relation to quantum? You will have seen the skeleton argument. That had to be put in by the end of December, according to the order. I hate to say this to add misery to misery, but in the schedule there has been an allowance for my brief fee, but what has been omitted and only came to light yesterday when we saw this was my fee for drafting those submissions, so that would be £600 in addition. I need to mention that.

JUDGE HICKINBOTTOM: Under the contractual provisions, effectively

I should look at this schedule of costs on the basis that I am assessing it on an indemnity basis, should I?

MR. INNES: Your Honour, I don't read it that way. Indemnity

costs has a definite meaning under the CPR, which is that where there is a doubt, it reflects the burden you apply in resolving that doubt. But where this is a contract provision, what it is saying is you pay all our costs. I don't believe, within that contract, it is open for you to say that this is unreasonable. I think you just have to leave it as it is.

JUDGE HICKINBOTTOM: I think that is probably right. Of course,

you counterclaimed specifically in respect of these costs. You need not have done so.

MR. INNES: Yes, I thought it was practically wise. I think that

is right. Particularly in a mortgage case, the order is just silent about it, but in the circumstances of this case it is probably better to make it specific, so as to avoid any argument later on, but that would probably be right.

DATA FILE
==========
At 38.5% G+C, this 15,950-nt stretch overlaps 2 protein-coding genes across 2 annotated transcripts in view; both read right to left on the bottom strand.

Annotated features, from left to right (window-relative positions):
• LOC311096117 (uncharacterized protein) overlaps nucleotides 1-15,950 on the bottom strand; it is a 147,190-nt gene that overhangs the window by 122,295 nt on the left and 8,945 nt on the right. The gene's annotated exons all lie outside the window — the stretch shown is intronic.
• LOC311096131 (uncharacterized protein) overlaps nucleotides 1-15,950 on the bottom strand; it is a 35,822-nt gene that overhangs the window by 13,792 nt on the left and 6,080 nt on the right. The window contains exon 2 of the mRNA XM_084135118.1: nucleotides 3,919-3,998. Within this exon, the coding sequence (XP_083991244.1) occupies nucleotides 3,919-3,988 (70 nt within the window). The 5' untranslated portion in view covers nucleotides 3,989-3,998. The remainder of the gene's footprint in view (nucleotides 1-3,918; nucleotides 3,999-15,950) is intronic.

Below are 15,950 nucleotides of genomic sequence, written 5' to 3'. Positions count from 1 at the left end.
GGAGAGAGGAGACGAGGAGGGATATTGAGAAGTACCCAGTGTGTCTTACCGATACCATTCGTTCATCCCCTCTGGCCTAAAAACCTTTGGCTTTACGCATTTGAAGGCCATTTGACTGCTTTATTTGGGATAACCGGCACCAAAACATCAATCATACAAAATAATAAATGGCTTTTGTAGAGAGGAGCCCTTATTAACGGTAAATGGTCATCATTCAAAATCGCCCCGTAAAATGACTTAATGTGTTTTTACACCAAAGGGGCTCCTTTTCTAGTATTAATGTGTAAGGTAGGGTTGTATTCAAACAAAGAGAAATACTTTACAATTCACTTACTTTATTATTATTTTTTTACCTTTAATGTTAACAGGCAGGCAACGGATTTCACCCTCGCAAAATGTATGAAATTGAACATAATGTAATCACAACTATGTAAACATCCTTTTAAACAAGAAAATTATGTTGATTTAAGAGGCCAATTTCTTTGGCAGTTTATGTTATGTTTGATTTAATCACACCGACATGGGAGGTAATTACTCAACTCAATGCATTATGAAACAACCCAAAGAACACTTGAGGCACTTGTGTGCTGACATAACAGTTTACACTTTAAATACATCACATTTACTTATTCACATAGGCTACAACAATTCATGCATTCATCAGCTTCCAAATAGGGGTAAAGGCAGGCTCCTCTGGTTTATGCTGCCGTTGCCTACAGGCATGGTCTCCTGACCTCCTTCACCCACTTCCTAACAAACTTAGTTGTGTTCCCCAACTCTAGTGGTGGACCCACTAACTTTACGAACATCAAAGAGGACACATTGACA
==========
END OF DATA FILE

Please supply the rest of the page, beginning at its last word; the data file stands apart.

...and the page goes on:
JUDGE HICKINBOTTOM: In relation to the £600, VAT will be

attracted to the £600 in any event. What is the total claimed there?

MR. INNES: £4,558.30.

JUDGE HICKINBOTTOM: Again these are formalities, but you actually

want judgment for that sum.

MR. INNES: Yes. I think the correct order would be that the

claim is then struck out.

JUDGE HICKINBOTTOM: And judgment on the counterclaim.

MR. INNES: Yes.

JUDGE HICKINBOTTOM: I can tell you what would normally happen. If you still had a mortgage with this company or any mortgage company and they had obtained a litigation success against you - let's put it like that - they would simply lump the costs onto the mortgage, and costs as an issue wouldn't be raised in this court at all because they would have the contractual right to do that. The practical reason why they have issued a counterclaim in respect of these costs is that is the only way they can recover the money from you because there is no ongoing mortgage.

but it seems to me that is a contractual right. The Defendants are entitled to that sum, and they are entitled to it by way of a judgment in that sum because it is a counterclaim. It is not a court costs order. It is a substantive counterclaim against you.

Well, the order I will make is that I will make an order striking out the claim. I will make an order for judgment on the counterclaim in the sum of £4,558.30 and, to make things absolutely clear, I will make no order for costs, which means that because costs have been dealt with in the substantive action, you will not face any further application for court costs against you.

 

 

Come on mods lets have some help here as if you walk away then these companies are watching like wolves.

 

 

I've no idea where you get the idea that we are walking away. Far from it I've been working round the clock since this decision.

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Guest willowb
I've no idea where you get the idea that we are walking away. Far from it I've been working round the clock since this decision